While the Consumer Financial Protection Bureau is fighting to uphold its authority in a federal court, the governmental agency which so often finds itself in the crosshairs of legislators and the financial industry, finds a new enemy in the form of the Wall Street Journal’s editorial board.
In an editorial entitled “Consumer Financial Protection Racket,” the WSJ’s editorial board takes a blowtorch to the agency borne out of Dodd-Frank and designed to protect consumers.
But, instead of protecting consumers, the CFPB “has complied record of abuse rivaling that of Washington’s most entrenched bureaucracies,” and may be operating outside of the parameters of the Constitution, the WSJ editorial states.
But that’s just the beginning.
The WSJ editorial questions the structure of the CFPB and why so much power is concentrated at the desk of the agency’s director, Richard Cordray.
Cordray’s power is at the center of the court battle taking place at the U.S. Court of Appeals for the District of Columbia Circuit, where mortgage lender PHH is currently challenging the CFPB's $103 million increase of a $6.4 million penalty handed down against PHH over kickbacks.
In court, PHH argued that Cordray “ran roughshod over clear provisions of federal law” when he handed down the $109 million fine against PHH.
“The President and the Congress have no control over this agency,” PHH’s lawyers stated in court. “The only check on this agency is right here, if it isn’t for the judiciary, this agency could do anything it wants.”
The WSJ editorial takes PHH’s points and turns them up to 11.
From the WSJ:
Readers are by now acquainted with the bureau’s habit of claiming racial bias in lending by guessing which borrowers are black based merely on last names and addresses. Last week a federal judge slapped down the bureau for an investigation into college accreditation for which it had no legal authority. Then there’s the recent case of a mortgage company that was following explicit guidance from another federal agency yet was still ordered by the bureau to pay roughly 18 times the amount determined by the bureau’s own administrative-law judge.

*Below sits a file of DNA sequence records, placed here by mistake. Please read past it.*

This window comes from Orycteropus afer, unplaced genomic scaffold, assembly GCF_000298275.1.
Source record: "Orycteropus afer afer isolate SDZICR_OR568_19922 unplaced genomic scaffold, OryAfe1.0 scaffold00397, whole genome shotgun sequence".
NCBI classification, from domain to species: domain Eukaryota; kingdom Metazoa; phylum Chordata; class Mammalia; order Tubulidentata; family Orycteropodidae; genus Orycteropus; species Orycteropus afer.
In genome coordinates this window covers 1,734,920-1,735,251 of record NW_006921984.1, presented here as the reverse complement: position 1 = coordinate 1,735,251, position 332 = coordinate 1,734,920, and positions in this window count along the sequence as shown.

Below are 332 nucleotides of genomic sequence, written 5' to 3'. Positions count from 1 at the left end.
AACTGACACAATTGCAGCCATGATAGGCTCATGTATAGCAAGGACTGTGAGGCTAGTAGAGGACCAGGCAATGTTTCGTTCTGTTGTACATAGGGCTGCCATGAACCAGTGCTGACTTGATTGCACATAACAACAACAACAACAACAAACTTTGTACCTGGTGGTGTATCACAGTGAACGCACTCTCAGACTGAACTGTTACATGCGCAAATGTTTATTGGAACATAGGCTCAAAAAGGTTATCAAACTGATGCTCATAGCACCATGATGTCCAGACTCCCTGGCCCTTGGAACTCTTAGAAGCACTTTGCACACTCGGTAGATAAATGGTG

The WSJ editorial states that this “egregious behavior” leads to the question of whether the CFPB and its actions are constitutional?
Again, from the WSJ:
But does the bureau really have the authority to conduct such raids on American business? Judges on the D.C. Circuit asked because the consumer bureau is truly something new in Washington: a powerful independent regulatory agency run by a single federal official who cannot be removed from office at the will of the President. The President can only fire the bureau’s director for cause.
So instead of operating with Presidential or Congressional oversight, the CFPB operates independently and without responsibility, the WSJ editorial states – a sentiment shared by Republicans on Capitol Hill.
Again from the WSJ:
The consumer bureau…roams the financial landscape enforcing 18 statutes and bringing actions that can cost hundreds of millions of dollars. It writes rules governing a wide swath of American business, has the power to define what is “unfair” or “abusive” in financial services, investigates companies and imposes penalties.
The whole thing is well worth a read, but here’s the kicker from the WSJ, referring to the judges in the PHH case:
For the sake of liberty and the integrity of the separation of powers, they should strike down this offense to constitutional governance.